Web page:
Persistence of tick-borne virus in the presence of multiple host species: tick reservoirs and parasite mediated competition

R Norman, R G Bowers, M Begon, P J Hudson
Journal of Theoretical Biology 1999 September 7, 200 (1): 111-8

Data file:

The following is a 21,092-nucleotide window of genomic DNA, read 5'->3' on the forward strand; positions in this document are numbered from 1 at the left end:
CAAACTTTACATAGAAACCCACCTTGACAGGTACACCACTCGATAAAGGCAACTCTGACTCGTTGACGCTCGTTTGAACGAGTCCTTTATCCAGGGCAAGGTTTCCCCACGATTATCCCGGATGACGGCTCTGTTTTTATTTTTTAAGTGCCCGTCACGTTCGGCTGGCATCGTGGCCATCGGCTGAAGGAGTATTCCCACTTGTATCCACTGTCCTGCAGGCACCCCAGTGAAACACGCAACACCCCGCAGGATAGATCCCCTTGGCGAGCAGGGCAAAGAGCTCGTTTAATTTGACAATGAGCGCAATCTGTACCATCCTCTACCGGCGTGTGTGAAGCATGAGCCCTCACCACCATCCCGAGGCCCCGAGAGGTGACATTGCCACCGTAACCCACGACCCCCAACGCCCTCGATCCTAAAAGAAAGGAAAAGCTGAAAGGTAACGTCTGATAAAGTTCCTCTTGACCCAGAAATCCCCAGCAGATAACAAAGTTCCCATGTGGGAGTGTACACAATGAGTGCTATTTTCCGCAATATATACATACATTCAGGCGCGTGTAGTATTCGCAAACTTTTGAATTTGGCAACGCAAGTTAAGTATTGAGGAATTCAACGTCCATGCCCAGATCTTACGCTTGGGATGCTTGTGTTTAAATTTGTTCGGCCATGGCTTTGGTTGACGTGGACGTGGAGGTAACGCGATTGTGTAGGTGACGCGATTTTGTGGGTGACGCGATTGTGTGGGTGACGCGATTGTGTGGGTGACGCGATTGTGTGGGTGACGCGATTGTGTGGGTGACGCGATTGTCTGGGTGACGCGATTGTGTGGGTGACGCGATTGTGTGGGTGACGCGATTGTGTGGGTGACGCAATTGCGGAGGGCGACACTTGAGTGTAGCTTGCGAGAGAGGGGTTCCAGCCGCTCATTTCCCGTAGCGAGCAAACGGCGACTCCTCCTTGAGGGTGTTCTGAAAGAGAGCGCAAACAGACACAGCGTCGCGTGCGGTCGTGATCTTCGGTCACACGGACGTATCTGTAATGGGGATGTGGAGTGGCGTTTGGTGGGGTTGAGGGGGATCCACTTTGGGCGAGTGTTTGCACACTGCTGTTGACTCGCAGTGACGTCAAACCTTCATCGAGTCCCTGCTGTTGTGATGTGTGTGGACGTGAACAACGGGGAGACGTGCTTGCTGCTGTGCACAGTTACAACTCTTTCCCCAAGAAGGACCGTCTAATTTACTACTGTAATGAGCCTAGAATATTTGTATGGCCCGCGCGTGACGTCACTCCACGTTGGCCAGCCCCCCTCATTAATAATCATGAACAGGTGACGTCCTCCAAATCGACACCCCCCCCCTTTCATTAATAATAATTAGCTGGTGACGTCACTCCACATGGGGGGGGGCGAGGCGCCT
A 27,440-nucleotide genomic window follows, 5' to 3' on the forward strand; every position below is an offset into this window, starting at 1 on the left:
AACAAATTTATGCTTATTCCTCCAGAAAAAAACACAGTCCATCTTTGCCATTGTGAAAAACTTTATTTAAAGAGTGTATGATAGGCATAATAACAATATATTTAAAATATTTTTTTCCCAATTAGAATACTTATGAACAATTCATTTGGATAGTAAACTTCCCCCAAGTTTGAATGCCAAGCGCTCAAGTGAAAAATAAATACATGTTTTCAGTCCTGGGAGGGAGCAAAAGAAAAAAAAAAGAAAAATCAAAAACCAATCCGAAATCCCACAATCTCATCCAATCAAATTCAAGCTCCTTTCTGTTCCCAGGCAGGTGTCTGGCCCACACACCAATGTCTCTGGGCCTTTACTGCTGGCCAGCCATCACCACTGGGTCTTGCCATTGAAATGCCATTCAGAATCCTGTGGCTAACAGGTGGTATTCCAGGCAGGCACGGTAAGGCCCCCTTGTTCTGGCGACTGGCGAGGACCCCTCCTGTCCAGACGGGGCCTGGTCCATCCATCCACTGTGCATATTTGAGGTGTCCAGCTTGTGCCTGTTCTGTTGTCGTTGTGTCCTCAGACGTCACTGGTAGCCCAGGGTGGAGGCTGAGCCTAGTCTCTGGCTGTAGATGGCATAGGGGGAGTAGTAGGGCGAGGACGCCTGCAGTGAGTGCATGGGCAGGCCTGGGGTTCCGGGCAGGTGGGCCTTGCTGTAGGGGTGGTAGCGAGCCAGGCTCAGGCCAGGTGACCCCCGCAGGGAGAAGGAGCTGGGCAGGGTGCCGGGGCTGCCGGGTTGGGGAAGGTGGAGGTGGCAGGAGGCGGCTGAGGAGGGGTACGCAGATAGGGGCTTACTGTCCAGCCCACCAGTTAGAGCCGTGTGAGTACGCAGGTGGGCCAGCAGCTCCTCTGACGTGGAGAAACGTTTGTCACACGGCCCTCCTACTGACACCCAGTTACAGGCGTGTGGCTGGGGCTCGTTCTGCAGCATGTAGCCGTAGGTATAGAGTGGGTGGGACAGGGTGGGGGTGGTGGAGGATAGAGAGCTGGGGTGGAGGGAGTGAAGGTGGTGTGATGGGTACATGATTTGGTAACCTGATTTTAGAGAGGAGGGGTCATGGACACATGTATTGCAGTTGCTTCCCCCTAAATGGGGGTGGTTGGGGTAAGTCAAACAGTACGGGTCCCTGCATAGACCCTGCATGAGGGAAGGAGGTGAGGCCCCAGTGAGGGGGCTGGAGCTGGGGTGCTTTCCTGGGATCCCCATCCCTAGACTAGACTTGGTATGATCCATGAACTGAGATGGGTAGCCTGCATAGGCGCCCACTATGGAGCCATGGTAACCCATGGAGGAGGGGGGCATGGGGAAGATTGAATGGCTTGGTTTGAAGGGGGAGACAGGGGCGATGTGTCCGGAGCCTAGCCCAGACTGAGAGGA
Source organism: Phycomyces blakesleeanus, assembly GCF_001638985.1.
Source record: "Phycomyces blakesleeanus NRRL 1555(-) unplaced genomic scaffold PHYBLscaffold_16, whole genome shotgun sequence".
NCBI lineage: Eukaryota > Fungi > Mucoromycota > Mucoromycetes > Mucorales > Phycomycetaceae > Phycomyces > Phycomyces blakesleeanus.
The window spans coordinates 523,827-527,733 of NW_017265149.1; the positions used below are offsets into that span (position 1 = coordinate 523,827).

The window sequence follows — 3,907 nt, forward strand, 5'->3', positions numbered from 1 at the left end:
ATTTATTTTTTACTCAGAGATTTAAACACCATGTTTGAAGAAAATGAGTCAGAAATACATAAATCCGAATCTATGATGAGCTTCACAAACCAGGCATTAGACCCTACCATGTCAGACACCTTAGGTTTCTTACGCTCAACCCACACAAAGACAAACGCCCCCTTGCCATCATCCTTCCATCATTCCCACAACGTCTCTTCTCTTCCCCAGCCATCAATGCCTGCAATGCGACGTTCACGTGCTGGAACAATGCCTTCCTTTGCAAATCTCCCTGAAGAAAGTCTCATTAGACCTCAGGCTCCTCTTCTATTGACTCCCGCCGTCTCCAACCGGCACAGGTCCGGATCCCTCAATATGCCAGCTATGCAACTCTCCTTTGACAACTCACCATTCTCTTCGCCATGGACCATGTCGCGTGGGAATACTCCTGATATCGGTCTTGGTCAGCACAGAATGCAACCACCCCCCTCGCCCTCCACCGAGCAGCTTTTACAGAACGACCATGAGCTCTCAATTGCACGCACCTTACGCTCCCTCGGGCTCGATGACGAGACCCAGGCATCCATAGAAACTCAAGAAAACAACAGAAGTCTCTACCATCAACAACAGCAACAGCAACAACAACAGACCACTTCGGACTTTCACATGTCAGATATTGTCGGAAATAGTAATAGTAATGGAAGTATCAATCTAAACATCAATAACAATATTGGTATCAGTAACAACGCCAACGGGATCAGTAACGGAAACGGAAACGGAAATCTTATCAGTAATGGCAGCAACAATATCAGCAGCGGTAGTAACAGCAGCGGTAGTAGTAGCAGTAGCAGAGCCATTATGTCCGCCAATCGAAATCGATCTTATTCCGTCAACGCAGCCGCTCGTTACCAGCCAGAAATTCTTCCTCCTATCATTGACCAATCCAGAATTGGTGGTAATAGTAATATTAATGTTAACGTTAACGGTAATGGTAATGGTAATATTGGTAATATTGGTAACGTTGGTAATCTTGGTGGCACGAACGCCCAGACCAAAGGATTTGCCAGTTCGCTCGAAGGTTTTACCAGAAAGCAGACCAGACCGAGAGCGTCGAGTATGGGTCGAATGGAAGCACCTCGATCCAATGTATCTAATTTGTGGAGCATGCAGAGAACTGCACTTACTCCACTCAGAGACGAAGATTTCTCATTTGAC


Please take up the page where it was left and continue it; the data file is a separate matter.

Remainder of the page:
Tick-borne viruses in tropical and temperate parts of the world have a significant impact on human, livestock and wildlife hosts both directly, through mortality/morbidity, and economically. Since the ticks have multiple life stages and can utilize a large range of host species our understanding of the dynamics of these infections is often not clear. In this paper we consider the impact of a population which is a tick host but non-viraemic on one which is both a tick host and viraemic. We present two simple deterministic models and use joint threshold density curves to illustrate the basic reproductive ratios of both the ticks and the virus. We find that the non-viraemic hosts can have considerable impact on the viraemic host. Either they amplify the tick population and cause the virus to persist, or they dilute the infection and cause it to die out. A general model framework is presented here but a special case of this model describes the red grouse-hare-Louping-ill system.

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